Alfred post=71515 userid=2597
A few other quirks that I spotted during testing:
1. I started with SEP-multistar. After clicking "Guide" to start calibration, an error message "failed to select an auto star" appeared (as just one bright enough star was in the field of view) even though "Autostar" was not ticked. I find this confusing. In case SEP-multistar always selects the guide star on its own (I'm not sure), the "Auto Star" box should be ticked and greyed out automatically once SEP-multistar is chosen.
You are right: Mode 'SEPMultistar' always uses 'Autostar'. I was able to write a small patch that corrects the display of the 'Autostar' checkbox. It is now checked and greyed out if the guider is in 'SEPMultistar' mode. I hope it will be merged in KStars-3.5.5.
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I really like the internal guider, especially the MultiStar guiding. However, I have had mixed experiences with the guiding quality. It works, but I cannot really control the guiding quality, because there are a lot of unknown variables:
- the guiding pulse duration
- the proportional gain
Both are very technical aspects of the guiding mechanics behind the scene. I cannot really describe the problem with all this - it just feels less natural from the thinking I'm doing. On the other hand it seems that my NEQ6 introduces some problems, at least with pulse guiding. Until now, I'm back to PHD2 using an ST4 cable. Not because the internal guider is not good enough, but I'm still new to KStars/Ekos and the best results I got with the ST4 cable and PHD2 - here I get a nearly flat graph, if I have a good polar alignment and the seeing conditions are not so bad. And I have some easy to understandable controls to control aggressiveness and hysteresis for both axes. These are things I just can bring into relation to what I want, the hysteresis for overcompensations and the aggressiveness for reactiveness. Thinking in pulse duration (when I not even know how long the pulse should go) and a proportion factor is much harder to express how I want to control the curve, it's a less mathematical and more technical perspective of nearly the same thing. What I'm missing from PHD2 guiding with Ekos is the visible feedback from the camera, it is really soothing to see the stars matched inside their boxes - so if I would be able to have better control over the internal guider I really would prefer using it (needless to say: not having the control over it is just a user feeling ).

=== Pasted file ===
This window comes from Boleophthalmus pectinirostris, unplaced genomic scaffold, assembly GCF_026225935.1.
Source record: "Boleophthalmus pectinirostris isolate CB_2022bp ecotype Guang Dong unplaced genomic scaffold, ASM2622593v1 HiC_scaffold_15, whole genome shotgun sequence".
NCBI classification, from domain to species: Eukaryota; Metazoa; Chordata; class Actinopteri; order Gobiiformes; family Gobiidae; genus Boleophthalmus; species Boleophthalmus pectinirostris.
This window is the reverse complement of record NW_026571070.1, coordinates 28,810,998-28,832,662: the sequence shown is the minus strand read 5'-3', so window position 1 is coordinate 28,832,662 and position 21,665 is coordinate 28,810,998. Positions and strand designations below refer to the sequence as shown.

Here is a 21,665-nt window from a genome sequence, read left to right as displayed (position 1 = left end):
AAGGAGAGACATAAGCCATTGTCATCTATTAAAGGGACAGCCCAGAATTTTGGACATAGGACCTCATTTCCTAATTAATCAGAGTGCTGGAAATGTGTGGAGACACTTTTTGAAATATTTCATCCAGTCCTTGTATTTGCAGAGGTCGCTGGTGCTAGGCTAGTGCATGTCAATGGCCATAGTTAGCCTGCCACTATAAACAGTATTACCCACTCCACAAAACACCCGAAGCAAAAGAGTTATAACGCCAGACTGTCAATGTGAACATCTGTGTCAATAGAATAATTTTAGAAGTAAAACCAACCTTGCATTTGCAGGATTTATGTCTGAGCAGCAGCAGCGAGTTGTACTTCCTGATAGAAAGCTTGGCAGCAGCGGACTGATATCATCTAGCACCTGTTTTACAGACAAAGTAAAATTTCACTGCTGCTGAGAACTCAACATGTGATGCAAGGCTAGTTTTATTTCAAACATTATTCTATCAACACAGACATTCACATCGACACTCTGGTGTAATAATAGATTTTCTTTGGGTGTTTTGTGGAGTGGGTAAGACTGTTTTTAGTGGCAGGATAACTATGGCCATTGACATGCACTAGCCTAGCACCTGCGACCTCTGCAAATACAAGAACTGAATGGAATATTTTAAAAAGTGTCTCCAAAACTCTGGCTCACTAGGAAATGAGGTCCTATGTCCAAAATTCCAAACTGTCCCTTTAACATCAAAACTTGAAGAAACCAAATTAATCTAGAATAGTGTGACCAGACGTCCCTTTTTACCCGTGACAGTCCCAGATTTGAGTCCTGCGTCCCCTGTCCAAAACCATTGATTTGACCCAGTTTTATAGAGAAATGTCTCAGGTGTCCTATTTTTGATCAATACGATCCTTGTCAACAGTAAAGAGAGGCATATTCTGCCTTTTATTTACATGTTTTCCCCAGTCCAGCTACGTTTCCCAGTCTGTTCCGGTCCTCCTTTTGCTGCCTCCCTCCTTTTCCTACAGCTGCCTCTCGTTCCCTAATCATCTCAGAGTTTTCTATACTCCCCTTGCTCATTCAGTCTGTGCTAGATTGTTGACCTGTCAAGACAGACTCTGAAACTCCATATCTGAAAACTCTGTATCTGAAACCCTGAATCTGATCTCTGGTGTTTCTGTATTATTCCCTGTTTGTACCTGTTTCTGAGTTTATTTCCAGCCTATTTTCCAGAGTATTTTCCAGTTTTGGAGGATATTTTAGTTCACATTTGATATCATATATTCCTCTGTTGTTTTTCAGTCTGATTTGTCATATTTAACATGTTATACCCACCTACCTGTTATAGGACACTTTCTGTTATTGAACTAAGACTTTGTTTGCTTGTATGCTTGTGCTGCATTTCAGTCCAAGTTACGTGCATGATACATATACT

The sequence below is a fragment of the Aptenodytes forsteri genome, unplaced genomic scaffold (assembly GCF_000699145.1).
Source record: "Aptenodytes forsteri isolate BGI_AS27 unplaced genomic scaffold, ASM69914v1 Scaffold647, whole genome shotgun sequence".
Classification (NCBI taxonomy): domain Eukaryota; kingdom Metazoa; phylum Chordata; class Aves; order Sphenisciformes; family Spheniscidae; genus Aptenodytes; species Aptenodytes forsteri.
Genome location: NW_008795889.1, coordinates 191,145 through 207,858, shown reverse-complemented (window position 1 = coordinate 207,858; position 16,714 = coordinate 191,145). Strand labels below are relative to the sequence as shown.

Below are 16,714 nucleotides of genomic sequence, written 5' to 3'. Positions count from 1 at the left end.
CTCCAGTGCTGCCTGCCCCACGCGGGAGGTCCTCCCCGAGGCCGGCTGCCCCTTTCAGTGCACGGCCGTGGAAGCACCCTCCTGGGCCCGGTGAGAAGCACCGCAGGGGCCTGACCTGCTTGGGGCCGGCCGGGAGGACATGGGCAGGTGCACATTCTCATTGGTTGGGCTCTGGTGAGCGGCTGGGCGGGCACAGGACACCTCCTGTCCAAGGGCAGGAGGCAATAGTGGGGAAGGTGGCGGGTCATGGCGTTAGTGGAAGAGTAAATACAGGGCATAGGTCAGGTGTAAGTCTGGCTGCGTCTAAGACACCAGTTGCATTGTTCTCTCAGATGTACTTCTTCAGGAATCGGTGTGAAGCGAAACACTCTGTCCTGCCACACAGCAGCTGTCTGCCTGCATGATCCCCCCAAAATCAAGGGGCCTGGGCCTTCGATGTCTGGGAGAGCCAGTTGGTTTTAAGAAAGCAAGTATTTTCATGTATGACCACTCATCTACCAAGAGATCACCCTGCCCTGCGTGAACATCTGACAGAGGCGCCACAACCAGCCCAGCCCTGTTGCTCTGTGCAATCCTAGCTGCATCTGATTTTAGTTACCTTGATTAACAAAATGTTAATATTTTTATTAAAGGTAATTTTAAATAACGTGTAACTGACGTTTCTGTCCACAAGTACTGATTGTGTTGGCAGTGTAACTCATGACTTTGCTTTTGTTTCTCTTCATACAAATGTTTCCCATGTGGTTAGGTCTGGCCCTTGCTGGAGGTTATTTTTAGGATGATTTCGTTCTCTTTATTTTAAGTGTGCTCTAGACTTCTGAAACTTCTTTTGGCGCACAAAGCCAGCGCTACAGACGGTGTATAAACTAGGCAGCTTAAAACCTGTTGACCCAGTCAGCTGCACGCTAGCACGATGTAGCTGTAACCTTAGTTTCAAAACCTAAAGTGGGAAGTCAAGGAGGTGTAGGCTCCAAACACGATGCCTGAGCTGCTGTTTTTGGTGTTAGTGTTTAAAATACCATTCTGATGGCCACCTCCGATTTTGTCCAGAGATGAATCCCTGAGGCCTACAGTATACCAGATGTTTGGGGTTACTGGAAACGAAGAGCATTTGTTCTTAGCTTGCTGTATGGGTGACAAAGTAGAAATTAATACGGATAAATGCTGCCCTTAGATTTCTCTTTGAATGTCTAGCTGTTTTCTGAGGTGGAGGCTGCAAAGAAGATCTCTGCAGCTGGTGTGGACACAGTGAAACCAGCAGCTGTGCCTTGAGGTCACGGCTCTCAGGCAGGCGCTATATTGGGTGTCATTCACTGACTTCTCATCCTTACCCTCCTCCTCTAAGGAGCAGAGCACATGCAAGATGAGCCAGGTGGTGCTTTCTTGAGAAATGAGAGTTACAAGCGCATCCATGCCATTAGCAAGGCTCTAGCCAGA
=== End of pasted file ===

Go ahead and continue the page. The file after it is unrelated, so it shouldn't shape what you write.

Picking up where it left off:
I would really appreciate if we could see some improvements in the UI and perhaps the logic of the internal guider in KStars 3.6 or so - understanding that it is not as easy as it might seem, but good things might take a while.
Yes, a revamp of the guider UI has been on my plate for quite a while. Hopefully it will get done in the next few months. Until that happens, though, let me try to describe what is going on.
Guiding can be split into (a) estimating the current error--how far and which direction the scope has moved from its target position in the sky, and (b) generating and producing a correction pulse.
SEP MultiStar is used for "a". I believe you are more concerned with "b", which is described below.
We send correction pulses to RA and DEC motors, so the scheme needs to understand what those motors do. Calibration is the process that measures, for each motor, how far "the target moves" when that motor is pulsed for N milliseconds, and in which direction it moves. This is complicated by backlash, but let's ignore that for now, and also assume calibration is "good enough".
So, given we have estimates for the RA and DEC directions in image space, and for RA and DEC's "arc-seconds of movement per millisecond of pulse" we can apply a control algorithm to correct the guiding error.
[Please forgive me if I'm over-explaining something you already know below, just wanted to be as clear as possible.]
Say we measured 2 arc-seconds error West in the RA direction, and 100ms pulses --> 1 arc-second of movement. A full RA correction pulse might be 200 ms East. Of course, it's not a good idea to full correct the pulse, so there's a gain associate with that, and if the gain is 0.6, then the correction pulse would be 0.6*200=120ms. That's a basic proportional control. That's what's going on with DEC and RA guiding (when not using GPG), with the exception that instead of entering 0.6 or whatever, you control the proportional gain by changing the values of the "Proportional Gain" row in the table on the "Control" sub-tab on the lower right of the Guider tab, where the RA and DEC values default to 133. Increasing the value (above 133) increases the proportional gain.
Why 133 you ask? Not sure, this pre-dates my involvement in the project, but I believe that 133 means "provide 133ms of pulse for a 1 arc-second error". That is, it is NOT using any calibrated measure of your mount. So, if your mount required 266ms/arc-second, then the effective proportional gain is 0.5. There is also a min-pulse field (e.g. don't send any pulses lower than, e.g. 30ms) which implements a type of hysteresis, and a max-pulse field which is a type of protecting for things going out-of-whack on a bad measurement. [BTW, there is also an Integrated gain implemented (defaulting to 0)--I haven't been able to improve my guiding performance when using it.]. That's it (if you're not using GPG). Thus, this guiding scheme does NOT use the calibrated "arc-seconds of movement per millisecond of pulse" values, but rather relies on the user to enter the appropriate numbers. It does use the calibrated directions for RA and DEC, of course.